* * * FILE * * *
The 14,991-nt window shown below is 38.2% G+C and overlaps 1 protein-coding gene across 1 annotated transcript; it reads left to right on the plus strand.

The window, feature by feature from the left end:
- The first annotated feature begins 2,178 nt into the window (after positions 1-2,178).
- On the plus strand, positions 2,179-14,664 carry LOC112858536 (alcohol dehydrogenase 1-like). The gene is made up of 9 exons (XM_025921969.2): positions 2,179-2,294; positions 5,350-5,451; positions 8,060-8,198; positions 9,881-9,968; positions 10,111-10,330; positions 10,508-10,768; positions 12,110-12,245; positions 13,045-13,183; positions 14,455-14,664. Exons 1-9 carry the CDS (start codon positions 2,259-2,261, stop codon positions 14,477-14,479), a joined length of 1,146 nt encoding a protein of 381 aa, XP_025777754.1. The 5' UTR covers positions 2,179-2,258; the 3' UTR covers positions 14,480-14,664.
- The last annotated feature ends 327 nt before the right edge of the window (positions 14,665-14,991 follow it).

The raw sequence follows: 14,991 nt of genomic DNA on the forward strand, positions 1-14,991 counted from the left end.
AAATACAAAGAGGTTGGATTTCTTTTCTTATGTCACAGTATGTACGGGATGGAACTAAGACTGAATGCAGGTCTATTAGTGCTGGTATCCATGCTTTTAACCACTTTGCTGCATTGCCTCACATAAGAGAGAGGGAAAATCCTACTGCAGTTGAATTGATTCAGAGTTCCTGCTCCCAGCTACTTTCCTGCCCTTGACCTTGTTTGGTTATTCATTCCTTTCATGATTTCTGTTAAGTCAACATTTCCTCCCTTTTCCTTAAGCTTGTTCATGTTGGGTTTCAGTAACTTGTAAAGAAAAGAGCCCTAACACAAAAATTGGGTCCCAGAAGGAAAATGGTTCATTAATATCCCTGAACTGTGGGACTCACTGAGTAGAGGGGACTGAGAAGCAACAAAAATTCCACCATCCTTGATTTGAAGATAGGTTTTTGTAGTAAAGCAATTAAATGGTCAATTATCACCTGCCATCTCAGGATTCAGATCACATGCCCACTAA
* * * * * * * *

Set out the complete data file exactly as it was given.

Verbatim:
The 14,991-nt window shown below is 38.2% G+C and overlaps 1 protein-coding gene across 1 annotated transcript; it reads left to right on the plus strand.

The window, feature by feature from the left end:
- The first annotated feature begins 2,178 nt into the window (after positions 1-2,178).
- On the plus strand, positions 2,179-14,664 carry LOC112858536 (alcohol dehydrogenase 1-like). The gene is made up of 9 exons (XM_025921969.2): positions 2,179-2,294; positions 5,350-5,451; positions 8,060-8,198; positions 9,881-9,968; positions 10,111-10,330; positions 10,508-10,768; positions 12,110-12,245; positions 13,045-13,183; positions 14,455-14,664. Exons 1-9 carry the CDS (start codon positions 2,259-2,261, stop codon positions 14,477-14,479), a joined length of 1,146 nt encoding a protein of 381 aa, XP_025777754.1. The 5' UTR covers positions 2,179-2,258; the 3' UTR covers positions 14,480-14,664.
- The last annotated feature ends 327 nt before the right edge of the window (positions 14,665-14,991 follow it).

The raw sequence follows: 14,991 nt of genomic DNA on the forward strand, positions 1-14,991 counted from the left end.
AAATACAAAGAGGTTGGATTTCTTTTCTTATGTCACAGTATGTACGGGATGGAACTAAGACTGAATGCAGGTCTATTAGTGCTGGTATCCATGCTTTTAACCACTTTGCTGCATTGCCTCACATAAGAGAGAGGGAAAATCCTACTGCAGTTGAATTGATTCAGAGTTCCTGCTCCCAGCTACTTTCCTGCCCTTGACCTTGTTTGGTTATTCATTCCTTTCATGATTTCTGTTAAGTCAACATTTCCTCCCTTTTCCTTAAGCTTGTTCATGTTGGGTTTCAGTAACTTGTAAAGAAAAGAGCCCTAACACAAAAATTGGGTCCCAGAAGGAAAATGGTTCATTAATATCCCTGAACTGTGGGACTCACTGAGTAGAGGGGACTGAGAAGCAACAAAAATTCCACCATCCTTGATTTGAAGATAGGTTTTTGTAGTAAAGCAATTAAATGGTCAATTATCACCTGCCATCTCAGGATTCAGATCACATGCCCACTAA